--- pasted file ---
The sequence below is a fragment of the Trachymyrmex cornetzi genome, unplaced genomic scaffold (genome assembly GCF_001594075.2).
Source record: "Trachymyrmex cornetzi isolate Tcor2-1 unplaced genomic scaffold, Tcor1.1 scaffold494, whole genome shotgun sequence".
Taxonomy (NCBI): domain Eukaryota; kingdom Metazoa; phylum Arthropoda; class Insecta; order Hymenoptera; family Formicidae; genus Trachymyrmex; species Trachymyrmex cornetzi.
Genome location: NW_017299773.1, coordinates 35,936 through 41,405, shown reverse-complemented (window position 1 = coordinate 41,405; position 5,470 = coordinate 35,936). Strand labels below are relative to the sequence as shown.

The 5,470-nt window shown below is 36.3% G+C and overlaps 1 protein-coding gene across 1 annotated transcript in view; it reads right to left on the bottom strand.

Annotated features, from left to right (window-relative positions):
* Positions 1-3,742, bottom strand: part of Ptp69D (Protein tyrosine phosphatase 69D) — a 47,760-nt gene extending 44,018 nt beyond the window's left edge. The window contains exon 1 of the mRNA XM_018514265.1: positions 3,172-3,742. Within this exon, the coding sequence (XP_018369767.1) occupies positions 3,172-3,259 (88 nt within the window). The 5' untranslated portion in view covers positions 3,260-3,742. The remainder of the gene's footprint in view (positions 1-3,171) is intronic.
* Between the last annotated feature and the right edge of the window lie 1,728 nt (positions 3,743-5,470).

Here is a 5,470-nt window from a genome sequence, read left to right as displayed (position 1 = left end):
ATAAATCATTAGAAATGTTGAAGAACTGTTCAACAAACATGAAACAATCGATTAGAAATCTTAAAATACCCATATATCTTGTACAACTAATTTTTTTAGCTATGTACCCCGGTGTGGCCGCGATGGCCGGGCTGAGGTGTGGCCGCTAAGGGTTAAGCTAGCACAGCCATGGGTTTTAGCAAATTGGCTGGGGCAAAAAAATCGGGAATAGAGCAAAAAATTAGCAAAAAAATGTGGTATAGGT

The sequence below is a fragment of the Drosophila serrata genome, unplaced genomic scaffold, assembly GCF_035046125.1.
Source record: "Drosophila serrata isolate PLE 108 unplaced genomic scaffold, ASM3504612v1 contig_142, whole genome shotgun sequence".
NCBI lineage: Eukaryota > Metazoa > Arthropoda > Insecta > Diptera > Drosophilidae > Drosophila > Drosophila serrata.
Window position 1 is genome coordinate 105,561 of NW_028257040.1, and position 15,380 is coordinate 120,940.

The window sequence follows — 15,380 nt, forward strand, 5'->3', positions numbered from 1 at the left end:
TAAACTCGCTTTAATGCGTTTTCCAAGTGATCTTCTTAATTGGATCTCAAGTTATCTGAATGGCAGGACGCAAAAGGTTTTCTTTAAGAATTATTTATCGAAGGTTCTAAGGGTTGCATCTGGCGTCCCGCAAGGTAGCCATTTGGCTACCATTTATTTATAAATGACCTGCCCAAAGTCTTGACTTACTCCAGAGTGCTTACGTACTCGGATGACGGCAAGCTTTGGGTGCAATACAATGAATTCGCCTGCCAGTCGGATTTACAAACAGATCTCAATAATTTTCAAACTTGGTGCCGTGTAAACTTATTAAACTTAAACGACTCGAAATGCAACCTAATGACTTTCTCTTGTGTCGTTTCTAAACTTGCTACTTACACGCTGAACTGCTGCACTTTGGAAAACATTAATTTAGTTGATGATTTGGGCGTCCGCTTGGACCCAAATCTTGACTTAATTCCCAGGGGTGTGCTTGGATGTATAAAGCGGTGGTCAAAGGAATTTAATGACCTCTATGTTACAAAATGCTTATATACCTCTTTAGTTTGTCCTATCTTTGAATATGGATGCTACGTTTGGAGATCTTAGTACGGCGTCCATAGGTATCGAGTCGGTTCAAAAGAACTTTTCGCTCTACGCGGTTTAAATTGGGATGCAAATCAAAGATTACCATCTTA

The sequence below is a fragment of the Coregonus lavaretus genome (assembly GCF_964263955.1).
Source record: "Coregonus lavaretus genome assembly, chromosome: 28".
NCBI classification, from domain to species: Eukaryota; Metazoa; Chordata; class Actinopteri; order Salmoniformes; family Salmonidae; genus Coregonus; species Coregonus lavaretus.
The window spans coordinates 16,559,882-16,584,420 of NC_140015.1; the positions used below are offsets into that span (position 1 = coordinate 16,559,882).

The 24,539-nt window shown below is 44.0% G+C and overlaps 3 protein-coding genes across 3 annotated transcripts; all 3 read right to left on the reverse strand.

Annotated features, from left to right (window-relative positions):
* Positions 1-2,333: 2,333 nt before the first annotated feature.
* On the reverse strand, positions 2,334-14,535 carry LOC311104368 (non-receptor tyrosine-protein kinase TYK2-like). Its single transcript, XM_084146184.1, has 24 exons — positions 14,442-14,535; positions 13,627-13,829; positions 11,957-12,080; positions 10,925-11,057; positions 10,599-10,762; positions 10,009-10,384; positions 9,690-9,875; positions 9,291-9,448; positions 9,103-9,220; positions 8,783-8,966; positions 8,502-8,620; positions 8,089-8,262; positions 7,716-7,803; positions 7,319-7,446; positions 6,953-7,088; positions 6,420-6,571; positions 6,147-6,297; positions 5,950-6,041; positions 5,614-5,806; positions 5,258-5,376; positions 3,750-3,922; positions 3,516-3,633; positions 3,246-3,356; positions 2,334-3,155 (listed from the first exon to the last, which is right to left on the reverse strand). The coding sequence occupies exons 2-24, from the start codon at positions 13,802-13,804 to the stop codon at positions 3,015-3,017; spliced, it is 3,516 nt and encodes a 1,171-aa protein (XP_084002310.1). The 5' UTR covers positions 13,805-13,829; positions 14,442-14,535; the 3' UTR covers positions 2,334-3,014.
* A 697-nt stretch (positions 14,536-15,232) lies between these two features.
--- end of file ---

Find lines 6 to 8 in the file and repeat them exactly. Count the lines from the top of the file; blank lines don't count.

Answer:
Annotated features, from left to right (window-relative positions):
* Positions 1-3,742, bottom strand: part of Ptp69D (Protein tyrosine phosphatase 69D) — a 47,760-nt gene extending 44,018 nt beyond the window's left edge. The window contains exon 1 of the mRNA XM_018514265.1: positions 3,172-3,742. Within this exon, the coding sequence (XP_018369767.1) occupies positions 3,172-3,259 (88 nt within the window). The 5' untranslated portion in view covers positions 3,260-3,742. The remainder of the gene's footprint in view (positions 1-3,171) is intronic.
* Between the last annotated feature and the right edge of the window lie 1,728 nt (positions 3,743-5,470).